From a quality perspective, sure, using a cryptographic hash might demonstrate that the large file you downloaded did or didn't get finish properly, but so could its file size.
Suppose, by either a man-in-the-middle or full-on rooting of the webserver (either will work: one is on the fly while the other is more permanent), that I can replace a generally benevolent binary file with something malicious. If I can do that, what is to stop me from generating a proper (take your pick) SHA-1 or MD5 hash and replacing the good hash on the web page with my bad one? The hash does not tell you anything. If the adversary can tamper and replace one, she could certainly tamper and replace the other.
If you are worried about quality only and not so much about chain-of-custody or tampering, you might as well just place the file size in bytes on the web page. If you are worried about tampering, use a digital signature of some sort (any PKC is better than none) so that the end-user can establish some sort of non-repudiation.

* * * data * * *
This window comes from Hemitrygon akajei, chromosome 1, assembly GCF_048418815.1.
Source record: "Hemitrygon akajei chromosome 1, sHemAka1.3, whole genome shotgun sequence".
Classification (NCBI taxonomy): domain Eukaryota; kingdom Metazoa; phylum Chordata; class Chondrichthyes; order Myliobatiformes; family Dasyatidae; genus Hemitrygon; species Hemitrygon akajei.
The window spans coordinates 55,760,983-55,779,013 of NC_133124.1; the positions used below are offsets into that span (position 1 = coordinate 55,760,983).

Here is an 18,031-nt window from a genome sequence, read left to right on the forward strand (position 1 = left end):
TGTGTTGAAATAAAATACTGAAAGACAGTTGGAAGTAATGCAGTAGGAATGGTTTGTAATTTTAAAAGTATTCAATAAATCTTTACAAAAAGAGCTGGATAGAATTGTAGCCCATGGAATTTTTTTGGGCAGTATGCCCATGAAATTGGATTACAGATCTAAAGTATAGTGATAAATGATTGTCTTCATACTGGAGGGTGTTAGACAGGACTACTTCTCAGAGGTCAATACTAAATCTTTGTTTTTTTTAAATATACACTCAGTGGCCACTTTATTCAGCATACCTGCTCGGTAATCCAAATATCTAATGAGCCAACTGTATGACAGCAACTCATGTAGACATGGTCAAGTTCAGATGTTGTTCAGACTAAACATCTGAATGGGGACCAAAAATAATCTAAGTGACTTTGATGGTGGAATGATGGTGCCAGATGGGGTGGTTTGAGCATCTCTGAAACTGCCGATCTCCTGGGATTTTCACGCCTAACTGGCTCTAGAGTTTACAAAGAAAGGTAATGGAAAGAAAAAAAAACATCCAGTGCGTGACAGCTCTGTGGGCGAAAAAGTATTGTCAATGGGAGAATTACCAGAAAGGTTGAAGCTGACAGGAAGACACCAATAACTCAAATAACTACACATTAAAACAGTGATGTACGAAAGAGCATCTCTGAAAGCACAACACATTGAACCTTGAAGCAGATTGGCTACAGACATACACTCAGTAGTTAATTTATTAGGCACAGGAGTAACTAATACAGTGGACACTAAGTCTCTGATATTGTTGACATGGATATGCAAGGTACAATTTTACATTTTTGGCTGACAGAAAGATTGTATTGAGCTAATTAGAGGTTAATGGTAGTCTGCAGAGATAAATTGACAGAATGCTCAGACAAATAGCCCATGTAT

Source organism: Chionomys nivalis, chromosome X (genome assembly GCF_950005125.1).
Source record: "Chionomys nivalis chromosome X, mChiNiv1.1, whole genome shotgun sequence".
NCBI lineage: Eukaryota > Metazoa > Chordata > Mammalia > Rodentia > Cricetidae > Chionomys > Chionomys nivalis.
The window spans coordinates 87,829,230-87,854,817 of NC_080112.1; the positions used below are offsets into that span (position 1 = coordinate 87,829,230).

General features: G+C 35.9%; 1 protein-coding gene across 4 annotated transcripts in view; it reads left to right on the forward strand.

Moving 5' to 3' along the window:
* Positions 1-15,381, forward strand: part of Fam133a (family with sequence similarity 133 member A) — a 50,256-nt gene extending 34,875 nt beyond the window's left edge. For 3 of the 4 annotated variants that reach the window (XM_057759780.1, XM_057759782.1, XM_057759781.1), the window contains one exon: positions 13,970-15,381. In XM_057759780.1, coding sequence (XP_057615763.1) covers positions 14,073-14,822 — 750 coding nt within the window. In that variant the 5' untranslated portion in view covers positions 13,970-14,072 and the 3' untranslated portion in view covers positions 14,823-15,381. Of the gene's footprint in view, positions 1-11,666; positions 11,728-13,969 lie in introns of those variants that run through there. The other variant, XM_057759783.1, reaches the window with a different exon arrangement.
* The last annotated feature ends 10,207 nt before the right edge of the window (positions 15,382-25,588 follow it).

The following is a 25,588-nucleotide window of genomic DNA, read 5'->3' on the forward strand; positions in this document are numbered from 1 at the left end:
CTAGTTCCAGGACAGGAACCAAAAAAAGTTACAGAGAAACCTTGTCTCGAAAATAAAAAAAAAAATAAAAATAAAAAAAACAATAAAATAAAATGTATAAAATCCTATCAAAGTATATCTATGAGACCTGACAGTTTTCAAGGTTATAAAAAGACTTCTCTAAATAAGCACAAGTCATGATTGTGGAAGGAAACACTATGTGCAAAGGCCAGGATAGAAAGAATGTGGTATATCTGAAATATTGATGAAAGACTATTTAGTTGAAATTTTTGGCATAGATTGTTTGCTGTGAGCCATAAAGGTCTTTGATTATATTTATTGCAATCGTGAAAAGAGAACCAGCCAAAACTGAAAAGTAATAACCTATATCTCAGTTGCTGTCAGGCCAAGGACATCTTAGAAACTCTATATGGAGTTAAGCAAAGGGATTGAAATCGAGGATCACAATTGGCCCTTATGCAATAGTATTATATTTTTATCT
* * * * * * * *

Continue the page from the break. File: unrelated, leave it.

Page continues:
And keep in mind that:
A) You are trusting your computer to do the crypto (you're not doing it in your head),
B) Digital signatures can be used in trust decisions, but they do not automatically indicate trustworthiness (i.e. they do not necessarily indicate the author's intentions).
This is an excellent quote from Bruce Schneier on the subject of hashes/signatures:
"The problem is that while a digital signature authenticates the document up to the point of the signing computer, it doesn't authenticate the link between that computer and Alice. This is a subtle point. For years, I would explain the mathematics of digital signatures with sentences like: 'The signer computes a digital signature of message m by computing m^e mod n.' This is complete nonsense. I have digitally signed thousands of electronic documents, and I have never computed m^e mod n in my entire life. My computer makes that calculation. I am not signing anything; my computer is."